The Grzelak family

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Story of Rescue - The Grzelak family

In the first years of the German occupation of Warsaw, Stanisław and Cecylia Grzelak and their children, Czesława, Rajmund and Władysław, lived at 43 Gostyńska St. After the outbreak of the war, Stanisław lost his job at the State Engineering Plant in Modlin but found employment shortly afterward at the Warsaw Tram Company. His wife practiced embroidery and sold her works in the neighborhood. Their daughter Czesława worked at the Main Post Office near Napoleon Square.

When Stanisław’s brother became ill with tuberculosis in 1941, the family devoted all their savings to his treatment. They sold their property on Gostyńska St. and moved to the suburb of Międzylesie into an unfurnished wooden house on Malinowa St. 3 (now Włodzicka St.).

“My siblings met up with peers very frequently in Międzylesie. My sister, especially, formed a lot of new friendhips,” recalls Rajmund Grzelak, the youngest in the family. Among the new acquaintances there were also Jews, who were invited to the house.

One of the family’s friends was Janina Czajkowska. She fled the Warsaw Ghetto and was hiding under a false name with her grandson Andrzej (real name: Robert Krauthammer). The boy’s mother stayed in the ghetto in an apartment on Przejazd St. In 1942, Janina asked the Grzelak family to take care of her 7-year old grandson.

They took the boy in, and Janina rented an apartment by the nearby train station to remain close.

“Andrzej looked like a Jew. He had dark, curly hair. They even tried to conceal the traces of circumcision, but the child only suffered from it,” recalls Rajmund, “He was a charming boy. My mother was a darling aunt for him. She cared for him so much, I was jealous!”.

Andrzej moved into the family’s pantry. If danger arose, he could hide in the basement.

“He couldn’t run around, sing, or sit around in the yard with us, because he was recognizable. That upset him, but what else could one do? We couldn’t have behaved otherwise, because his life and ours would have been shorter” adds Rajmund. “He played at home. He was extremely intelligent, read fluently. He came up with a Bengali language and wrote down new words on the margins of a Doctor Doolittle book, because we didn’t even have paper. Our house became his kingdom.”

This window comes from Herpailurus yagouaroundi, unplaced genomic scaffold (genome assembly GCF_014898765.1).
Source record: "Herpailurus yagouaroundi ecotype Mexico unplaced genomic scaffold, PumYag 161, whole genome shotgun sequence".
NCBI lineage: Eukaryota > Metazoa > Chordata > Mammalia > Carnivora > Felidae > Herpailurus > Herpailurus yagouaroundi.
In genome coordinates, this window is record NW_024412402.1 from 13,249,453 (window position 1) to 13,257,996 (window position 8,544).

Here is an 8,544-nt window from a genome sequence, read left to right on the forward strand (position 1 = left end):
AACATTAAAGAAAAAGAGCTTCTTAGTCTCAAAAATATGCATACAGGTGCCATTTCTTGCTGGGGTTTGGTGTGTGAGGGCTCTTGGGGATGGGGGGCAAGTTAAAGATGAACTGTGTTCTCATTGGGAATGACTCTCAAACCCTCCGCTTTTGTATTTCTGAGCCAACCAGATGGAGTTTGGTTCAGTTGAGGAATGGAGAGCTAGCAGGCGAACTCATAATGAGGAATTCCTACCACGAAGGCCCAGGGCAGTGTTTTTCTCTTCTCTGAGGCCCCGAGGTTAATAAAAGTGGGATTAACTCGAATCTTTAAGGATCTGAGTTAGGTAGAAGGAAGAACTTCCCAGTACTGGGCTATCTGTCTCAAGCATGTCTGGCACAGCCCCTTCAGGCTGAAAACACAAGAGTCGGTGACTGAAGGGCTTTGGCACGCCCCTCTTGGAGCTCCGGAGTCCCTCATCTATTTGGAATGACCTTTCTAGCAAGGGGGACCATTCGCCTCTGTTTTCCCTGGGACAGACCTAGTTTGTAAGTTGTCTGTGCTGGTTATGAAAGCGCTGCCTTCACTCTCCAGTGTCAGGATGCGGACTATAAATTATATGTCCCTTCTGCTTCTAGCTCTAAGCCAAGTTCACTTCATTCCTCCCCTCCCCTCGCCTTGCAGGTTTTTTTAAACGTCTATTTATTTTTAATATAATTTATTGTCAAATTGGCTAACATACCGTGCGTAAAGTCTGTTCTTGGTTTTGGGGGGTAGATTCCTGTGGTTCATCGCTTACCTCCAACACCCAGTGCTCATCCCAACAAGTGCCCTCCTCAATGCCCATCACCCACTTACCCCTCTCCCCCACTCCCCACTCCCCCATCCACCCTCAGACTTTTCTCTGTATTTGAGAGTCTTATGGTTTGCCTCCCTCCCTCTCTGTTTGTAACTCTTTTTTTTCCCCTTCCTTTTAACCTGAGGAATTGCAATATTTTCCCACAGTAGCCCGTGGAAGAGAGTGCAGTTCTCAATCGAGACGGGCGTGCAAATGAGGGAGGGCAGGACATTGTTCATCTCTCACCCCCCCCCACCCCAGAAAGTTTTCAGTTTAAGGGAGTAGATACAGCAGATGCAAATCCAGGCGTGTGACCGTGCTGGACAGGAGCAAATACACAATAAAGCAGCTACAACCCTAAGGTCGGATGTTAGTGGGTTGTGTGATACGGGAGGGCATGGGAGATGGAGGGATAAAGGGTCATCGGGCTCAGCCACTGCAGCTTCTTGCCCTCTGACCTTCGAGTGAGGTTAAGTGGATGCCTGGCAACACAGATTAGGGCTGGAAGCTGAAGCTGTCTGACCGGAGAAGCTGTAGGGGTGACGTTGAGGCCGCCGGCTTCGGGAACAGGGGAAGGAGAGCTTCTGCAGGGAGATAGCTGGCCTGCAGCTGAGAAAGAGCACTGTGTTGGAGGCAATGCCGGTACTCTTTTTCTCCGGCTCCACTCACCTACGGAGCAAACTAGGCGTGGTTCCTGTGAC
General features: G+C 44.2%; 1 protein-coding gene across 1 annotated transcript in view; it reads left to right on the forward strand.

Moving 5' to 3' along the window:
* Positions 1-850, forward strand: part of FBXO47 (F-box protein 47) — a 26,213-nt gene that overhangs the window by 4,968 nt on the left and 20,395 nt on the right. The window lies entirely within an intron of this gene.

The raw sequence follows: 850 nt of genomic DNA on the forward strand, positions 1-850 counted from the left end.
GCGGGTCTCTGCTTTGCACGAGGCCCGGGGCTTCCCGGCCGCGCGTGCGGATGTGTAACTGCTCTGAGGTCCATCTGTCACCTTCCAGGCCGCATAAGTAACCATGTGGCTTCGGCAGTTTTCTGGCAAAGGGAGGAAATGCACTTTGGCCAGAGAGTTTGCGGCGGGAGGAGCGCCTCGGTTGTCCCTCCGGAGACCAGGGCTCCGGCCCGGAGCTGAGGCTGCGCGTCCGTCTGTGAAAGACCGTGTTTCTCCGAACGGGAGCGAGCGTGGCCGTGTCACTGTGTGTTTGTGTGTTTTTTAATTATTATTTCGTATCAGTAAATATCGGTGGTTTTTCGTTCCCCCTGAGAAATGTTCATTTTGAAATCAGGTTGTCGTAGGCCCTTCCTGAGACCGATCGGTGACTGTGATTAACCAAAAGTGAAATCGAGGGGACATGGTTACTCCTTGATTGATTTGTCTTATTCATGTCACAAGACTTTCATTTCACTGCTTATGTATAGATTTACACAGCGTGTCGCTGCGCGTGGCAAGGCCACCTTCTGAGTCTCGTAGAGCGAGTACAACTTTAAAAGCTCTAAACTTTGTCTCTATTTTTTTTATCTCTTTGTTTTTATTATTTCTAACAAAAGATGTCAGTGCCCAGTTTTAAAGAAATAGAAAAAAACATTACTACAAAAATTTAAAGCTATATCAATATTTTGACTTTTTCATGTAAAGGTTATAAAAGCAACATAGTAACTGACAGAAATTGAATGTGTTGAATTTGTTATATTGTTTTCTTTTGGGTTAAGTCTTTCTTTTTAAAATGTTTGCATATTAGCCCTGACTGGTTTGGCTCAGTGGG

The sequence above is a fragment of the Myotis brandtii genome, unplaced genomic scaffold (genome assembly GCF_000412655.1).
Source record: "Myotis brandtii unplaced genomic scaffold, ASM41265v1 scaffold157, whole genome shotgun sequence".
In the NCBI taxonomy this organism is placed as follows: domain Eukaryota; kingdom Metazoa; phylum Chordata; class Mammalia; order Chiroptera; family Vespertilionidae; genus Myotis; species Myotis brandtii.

For 2 years the Grzelak family also helped shelter another Jewish family. Every few weeks Henryk (a doctor), his wife Stanisława, and his son Jurek spent a few days with them as a safety measure, usually when Andrzej was staying somewhere else.

One day, the Nazis organized a round-up in Międzylesie. Rajmund remembers it well. “Ms. Stasia was at home with Jurek; evening was approaching. My parents told me to take Jurek by the hand and go to my friend’s house to wait for the danger to pass. Now I know that I put my friend in danger as well. Fortunately I never had to explain myself to him.”

During the occupation Rajmund Grzelak attended secret classes at a school in Międzylesie. From the beginning he became involved in the activity of Szare Szeregi under the nickname Piast. He also helped his parents deliver false baptism certificates to Jews.

“My parents received from 20 to 50 złoty for this. They would give me a ticket and send me on a train past Warka, to Dobieszyn near Radom, as well as to Mogielnica. I visited family by the way, so I had my fill of bread with lard and butter. I remember once bringing a certificate of a baby from my father’s family that died during childbirth. These names can probably be found somewhere, these people have a new identity, perhaps Grzelak…That was not important. The point was to save lives.”

Jews were in hiding with the Grzelak family until the summer of 1944, when the area became much more dangerous. The Red Army launched aerial attacks on Warsaw, and many bombs fell on the houses near the Otwock railway. The inhabitants of the nearby villages began to run away. The Grzelak family also left their home and moved to Józefów. They lived there until the end of the war with their son Władysław and his wife Irena.

As a result of the war, the house in Międzylesie was completely destroyed. The family also lost the plot of land after it was taken over by the previous owner. In 1945, Rajmund enrolled in the State Chemical-Ceramic High School at Hoza St. 88 in Warsaw. One day, while returning from school, he saw Henryk, Stanisława and Jurek near the Church of Saint Barbara. Although they recognized Rajmund, they did not want to talk to him.

Another meeting occurred in 1954. During summer vacation in Orłowo, Rajmund Grzelak unexpectedly ran into Janina Czajkowska. The woman greeted him happily and suggested that they meet the following day. Andrzej, who, as a young pianist was preparing for the 5th Chopin Competition, was also supposed to come, but he refused to in the end.

Czajkowski soon drew praise from music critics, and after his emigration from Poland in 1956 achieved fame abroad. He died prematurely in 1982. A few years later he became the hero of Hanna Krall’s short story Hamlet. The author described the trauma of a child saved from the Holocaust, who doesn’t want to remember the events from the past.

Many thanks to Adam Ciećwierz from the Association “Neighbors for Wesoła” for help in establishing the present-day address of the old Grzelak family home in Międzylesie. 


  • Mateusz Szczepaniak, Interview with Rajmund Grzelak, 1.01.2016
  • Krall Hanna, Dowody na istnienie